Dear Metaverse Skeptic
Highvibe Network deep dive, Part III
This essay is for the metaverse skeptics.
In particular, those who doubt its applicability for things like mental health, personal development, and overall wellness.
If you’re new to this series, we’re exploring these topics via a deep dive into Highvibe Network: a startup using Web3 and immersive tech to enhance the human experience and bring these use cases to life.
Upon reading Part I (A Conscious Approach to Web3) and Part II (The Tao of the Metaverse), most people have been inspired by HVNs vision and aligned with its mission. However, as is natural with all things metaverse, these ideas give some people pause.
Within this cohort, a consistent set of deeper questions and concerns tends to arise, such as the utility of the metaverse for things like mindfulness and wellness, concerns with Web3's usability, and the likelihood of adoption from their target users.
This essay addresses each of these areas in depth, relying on real world examples to (hopefully) expand your spectrum of perceived possibility and imbue a sense of optimism.
No preamble this time. Let’s jump right in.
Can the metaverse really address mental health and elevate the human experience?
Of all the deeper questions that surface around HVN’s mission, this is the first and most common.
The skeptic's first reaction is something along the lines of... "How the heck can the metaverse support mental health? Won't it just take us away from our humanity and from each other?”
This is often followed up with something like…
“And what about the real problems we're facing in the real world? Won’t this virtual world just be a distraction?”
All fair questions, especially considering the mainstream media's portrayal of the space.
I tend to tackle these concerns in three ways. First, I explain how augmented reality can reconnect us with our external world. Next, I discuss how immersive tech can rewire our neural pathways to heal internal afflictions. And lastly, as it relates to problems in the real world, I touch on how we could use Web3 to heal the planet through 'regenerative finance'.
We'll start with the elusive tech to which I've dedicated the majority of my career: augmented reality.
Augmented reality for deeper connection
When people panic about the metaverse creating more disconnection, I can't help but chuckle.
If you’re in this camp, I rhetorically ask: “Tell me about your relationship with that rectangle in your pocket. Is that not already your greatest source of disconnection?" Most people agree...
We seem to forget that smartphones are a version 1.0 metaverse device. A device through which many people are already living in a pseudo-metaverse; solely dating in virtual spaces (Bumble, Hinge), playing in virtual worlds (Fortnite), shopping in virtual stores (Amazon.com), and communicating in virtual rooms (Zoom, Slack, etc).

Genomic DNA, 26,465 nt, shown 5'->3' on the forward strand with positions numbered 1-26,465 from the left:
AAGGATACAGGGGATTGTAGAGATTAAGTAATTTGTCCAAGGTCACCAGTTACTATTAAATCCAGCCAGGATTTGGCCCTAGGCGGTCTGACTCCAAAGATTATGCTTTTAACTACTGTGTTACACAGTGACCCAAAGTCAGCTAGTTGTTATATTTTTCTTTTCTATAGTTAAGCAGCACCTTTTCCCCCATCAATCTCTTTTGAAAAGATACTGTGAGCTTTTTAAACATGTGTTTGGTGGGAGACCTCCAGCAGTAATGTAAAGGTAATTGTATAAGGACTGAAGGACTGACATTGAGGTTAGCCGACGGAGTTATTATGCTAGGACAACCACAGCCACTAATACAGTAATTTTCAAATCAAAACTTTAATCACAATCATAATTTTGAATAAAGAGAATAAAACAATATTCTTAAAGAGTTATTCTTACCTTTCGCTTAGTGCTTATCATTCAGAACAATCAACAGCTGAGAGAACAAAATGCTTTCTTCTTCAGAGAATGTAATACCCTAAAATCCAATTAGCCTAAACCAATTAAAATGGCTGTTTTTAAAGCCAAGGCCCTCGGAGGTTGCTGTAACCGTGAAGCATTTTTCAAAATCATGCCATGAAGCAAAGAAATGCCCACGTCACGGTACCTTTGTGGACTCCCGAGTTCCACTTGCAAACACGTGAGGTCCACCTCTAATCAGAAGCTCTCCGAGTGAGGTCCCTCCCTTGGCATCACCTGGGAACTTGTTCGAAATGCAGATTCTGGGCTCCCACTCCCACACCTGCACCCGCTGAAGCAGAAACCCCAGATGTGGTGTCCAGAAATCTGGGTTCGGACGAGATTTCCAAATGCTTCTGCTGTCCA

But these devices lack the ideal user experience. Flat screens force us to break eye contact, disrupting the flow of conversation and diluting our awareness. Tapping and scrolling forces an unnatural hunch and cricks in the neck. This is a far cry from how we've evolved to communicate, create shared context, tell stories, and form relationships.
We need something more human. Something more natural and representative of how we’ve evolved to interact and consume information in the natural, 3D world.
My point being... should we really be so pessimistic to assume our V2 and V3 devices will be a regression? Or is it more likely that human ingenuity and design prevails?
Considering humanity’s track record of innovation, I believe it's much more likely that we learn and iterate our way towards a more natural and human computing experience. Something that finally satisfies Steve Job’s vision of a ‘bicycle for the mind’.
If you’re willing to step outside of the constraints of a V1 product, and have faith in such a form factor upgrade, that's the first step towards relinquishing your fear.
Based upon the current trajectory of wearables… this upgrade will likely be a sleek, slender pair of AR glasses. These won’t be something you wear all-day long (although, some most certainly will). But rather, they’ll be used to enhance and enrich particular moments throughout the day.
It's these 'moments’ that will be the more impactful and lucrative version of ‘the metaverse’; one that blends immersive experiences more naturally and contextually within our day-to-day activities, rather than forcing people to escape and become completely immersed (i.e. virtual reality).
Futurist and modern-day philosopher, Jason Silva, has a quote I love using to explain the power of augmented reality. He says these new interfaces will, "inject our perceptual systems with super powers and increased agency, in any environment, and any situation."